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Empowering Women in Business Means Empowering Men as Caregivers

Josh Levs SQUARE

Guest blog written by Josh Levs who will speak at Power Shift 2015 this Tuesday

At many workplaces around the world, dads are suffering in the shadows.  Their families need them home more for caregiving, but they can’t admit that to managers or even colleagues.  It breaks from an outdated macho stereotype, and sends the message that — gasp — family might matter to them even more than the job.

This struggle is a central force holding back women in business.

Laws, workplace policies, and stigmas act as gender police.  They push men to stay at work for more and more hours, and to give up paternity leave when it’s offered.  These same structures push women to stay home.

It’s a problem I know well.  I couldn’t be home to care for my preemie daughter, sick wife, and two boys because of the backward thinking that plagues traditionalist thinking at work.

The United States is a strong example of this.  Women make up nearly half the workforce at its lowest levels.  But when you look higher up the corporate ladder, the number of women shrinks dramatically.  Less than 5% of the CEOs in the S&P 500 are women.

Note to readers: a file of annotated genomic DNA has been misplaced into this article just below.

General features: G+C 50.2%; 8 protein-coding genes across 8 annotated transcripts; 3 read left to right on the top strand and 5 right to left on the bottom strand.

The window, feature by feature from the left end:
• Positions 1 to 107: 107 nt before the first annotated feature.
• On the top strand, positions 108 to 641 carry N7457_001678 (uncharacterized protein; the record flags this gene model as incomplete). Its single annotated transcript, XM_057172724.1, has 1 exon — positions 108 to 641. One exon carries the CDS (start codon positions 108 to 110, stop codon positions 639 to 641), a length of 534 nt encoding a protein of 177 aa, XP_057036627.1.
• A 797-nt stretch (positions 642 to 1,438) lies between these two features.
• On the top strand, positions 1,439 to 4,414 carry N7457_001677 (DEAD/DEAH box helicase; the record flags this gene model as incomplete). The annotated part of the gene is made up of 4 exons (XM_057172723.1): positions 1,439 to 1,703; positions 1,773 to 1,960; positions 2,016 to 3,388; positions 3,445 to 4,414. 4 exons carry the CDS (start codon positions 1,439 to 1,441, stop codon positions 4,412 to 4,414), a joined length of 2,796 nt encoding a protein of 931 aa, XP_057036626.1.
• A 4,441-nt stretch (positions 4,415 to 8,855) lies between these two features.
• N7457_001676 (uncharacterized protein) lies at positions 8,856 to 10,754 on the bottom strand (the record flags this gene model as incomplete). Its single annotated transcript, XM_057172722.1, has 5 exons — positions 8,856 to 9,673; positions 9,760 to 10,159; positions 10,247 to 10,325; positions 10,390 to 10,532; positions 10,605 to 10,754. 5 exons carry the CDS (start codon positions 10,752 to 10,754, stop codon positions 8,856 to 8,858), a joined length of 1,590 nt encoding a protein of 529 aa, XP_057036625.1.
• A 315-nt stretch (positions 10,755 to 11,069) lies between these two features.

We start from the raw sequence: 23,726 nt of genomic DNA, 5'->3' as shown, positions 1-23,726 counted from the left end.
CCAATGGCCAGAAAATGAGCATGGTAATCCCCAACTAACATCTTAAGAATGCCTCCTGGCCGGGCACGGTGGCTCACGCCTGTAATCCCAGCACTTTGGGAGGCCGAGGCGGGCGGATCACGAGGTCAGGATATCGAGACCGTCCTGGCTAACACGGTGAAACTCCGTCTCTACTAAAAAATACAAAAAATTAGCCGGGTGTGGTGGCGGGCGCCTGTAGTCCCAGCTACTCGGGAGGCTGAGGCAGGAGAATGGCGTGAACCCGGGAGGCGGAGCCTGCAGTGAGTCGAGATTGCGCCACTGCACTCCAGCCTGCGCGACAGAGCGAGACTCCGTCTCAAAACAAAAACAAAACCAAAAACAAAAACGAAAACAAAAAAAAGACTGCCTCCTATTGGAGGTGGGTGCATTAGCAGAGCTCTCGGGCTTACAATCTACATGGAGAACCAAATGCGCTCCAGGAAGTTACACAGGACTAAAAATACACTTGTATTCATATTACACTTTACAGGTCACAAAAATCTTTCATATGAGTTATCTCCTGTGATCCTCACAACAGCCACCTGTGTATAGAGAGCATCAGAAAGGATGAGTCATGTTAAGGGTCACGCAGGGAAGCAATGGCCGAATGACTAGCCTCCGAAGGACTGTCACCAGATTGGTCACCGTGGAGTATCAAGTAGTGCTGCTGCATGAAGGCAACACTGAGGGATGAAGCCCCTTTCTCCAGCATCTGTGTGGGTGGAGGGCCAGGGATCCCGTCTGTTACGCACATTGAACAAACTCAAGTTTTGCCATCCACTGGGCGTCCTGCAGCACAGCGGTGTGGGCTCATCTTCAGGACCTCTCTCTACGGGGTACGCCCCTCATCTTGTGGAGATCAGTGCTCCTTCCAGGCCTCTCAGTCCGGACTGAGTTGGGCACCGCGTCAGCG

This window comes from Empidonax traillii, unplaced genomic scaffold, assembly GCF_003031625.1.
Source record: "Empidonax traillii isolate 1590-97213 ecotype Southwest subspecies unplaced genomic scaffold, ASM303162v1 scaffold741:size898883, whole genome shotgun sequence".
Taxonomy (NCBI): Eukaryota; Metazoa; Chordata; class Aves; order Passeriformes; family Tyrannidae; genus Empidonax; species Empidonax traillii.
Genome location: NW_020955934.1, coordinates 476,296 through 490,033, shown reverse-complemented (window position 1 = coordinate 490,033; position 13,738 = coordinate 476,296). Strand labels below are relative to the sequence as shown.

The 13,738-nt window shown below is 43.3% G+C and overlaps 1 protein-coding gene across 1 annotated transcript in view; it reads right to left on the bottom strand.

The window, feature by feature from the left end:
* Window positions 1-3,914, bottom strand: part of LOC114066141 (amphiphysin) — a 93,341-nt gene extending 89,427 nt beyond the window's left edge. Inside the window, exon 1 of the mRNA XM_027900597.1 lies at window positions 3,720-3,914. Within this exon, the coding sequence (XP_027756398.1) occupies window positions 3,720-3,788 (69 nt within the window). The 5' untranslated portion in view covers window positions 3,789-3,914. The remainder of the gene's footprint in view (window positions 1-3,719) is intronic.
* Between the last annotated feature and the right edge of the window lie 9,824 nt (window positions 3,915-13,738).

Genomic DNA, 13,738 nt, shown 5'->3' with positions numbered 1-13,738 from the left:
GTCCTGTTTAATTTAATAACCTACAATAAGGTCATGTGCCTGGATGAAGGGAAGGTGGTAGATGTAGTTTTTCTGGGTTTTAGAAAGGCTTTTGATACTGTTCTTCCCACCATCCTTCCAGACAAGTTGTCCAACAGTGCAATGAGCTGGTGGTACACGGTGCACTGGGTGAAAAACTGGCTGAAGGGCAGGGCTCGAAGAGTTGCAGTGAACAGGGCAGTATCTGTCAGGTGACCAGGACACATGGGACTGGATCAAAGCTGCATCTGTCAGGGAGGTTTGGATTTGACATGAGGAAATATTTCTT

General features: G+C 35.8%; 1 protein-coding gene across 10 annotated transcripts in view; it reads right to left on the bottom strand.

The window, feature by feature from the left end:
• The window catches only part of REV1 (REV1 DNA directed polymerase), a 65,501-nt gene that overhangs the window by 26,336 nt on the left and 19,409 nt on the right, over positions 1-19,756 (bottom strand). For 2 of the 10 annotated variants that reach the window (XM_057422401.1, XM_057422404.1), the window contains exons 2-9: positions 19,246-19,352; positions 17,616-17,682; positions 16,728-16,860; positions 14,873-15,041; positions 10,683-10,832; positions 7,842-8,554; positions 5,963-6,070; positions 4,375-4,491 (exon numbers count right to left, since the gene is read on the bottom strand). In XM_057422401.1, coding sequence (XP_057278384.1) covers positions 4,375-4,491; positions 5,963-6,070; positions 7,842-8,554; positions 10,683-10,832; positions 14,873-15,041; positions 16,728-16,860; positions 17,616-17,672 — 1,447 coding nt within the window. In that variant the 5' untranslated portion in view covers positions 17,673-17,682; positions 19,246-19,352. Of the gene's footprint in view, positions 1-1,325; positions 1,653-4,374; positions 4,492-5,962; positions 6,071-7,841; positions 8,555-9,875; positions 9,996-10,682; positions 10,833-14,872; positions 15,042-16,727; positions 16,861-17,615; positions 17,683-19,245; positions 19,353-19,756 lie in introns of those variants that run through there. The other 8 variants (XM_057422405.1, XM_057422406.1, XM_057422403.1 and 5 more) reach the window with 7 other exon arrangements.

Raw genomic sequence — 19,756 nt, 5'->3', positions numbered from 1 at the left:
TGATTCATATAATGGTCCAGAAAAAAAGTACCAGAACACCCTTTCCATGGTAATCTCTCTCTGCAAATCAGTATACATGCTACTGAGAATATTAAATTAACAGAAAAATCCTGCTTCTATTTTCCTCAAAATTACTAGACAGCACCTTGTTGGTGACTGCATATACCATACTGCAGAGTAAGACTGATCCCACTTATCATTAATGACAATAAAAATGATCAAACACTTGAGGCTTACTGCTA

In my new book, I explore the untold story of why this is happening — not just in the United States — and how it can be fixed.  And I show proven strategies that strengthen economies and businesses while allowing families the chance to work out arrangements that best fit them.

Global studies demonstrate that gender-neutral policies and an environment that encourages gender-neutral thinking are not just good, they’re necessary.  Businesses do best when they have the best minds in the right jobs, whether men or women.

We’ll talk about this at Power Shift.  I hope you’ll join us for a session called The Market for Families.  This crucial discussion must be brought into the light of day — and Power Shift 2015 is a perfect place to do so.

I look forward to seeing you there!

Josh Levs

Josh Levs is a former journalist for CNN and NPR, an expert on issues facing modern families, and author of the highly acclaimed new book All In: How Our Work-First Culture Fails Dads, Families, and Businesses — And How We Can Fix It Together.  The Financial Times named him one of the top 10 male feminists, and the U.N. HeForShe program has tapped him as a global representative.


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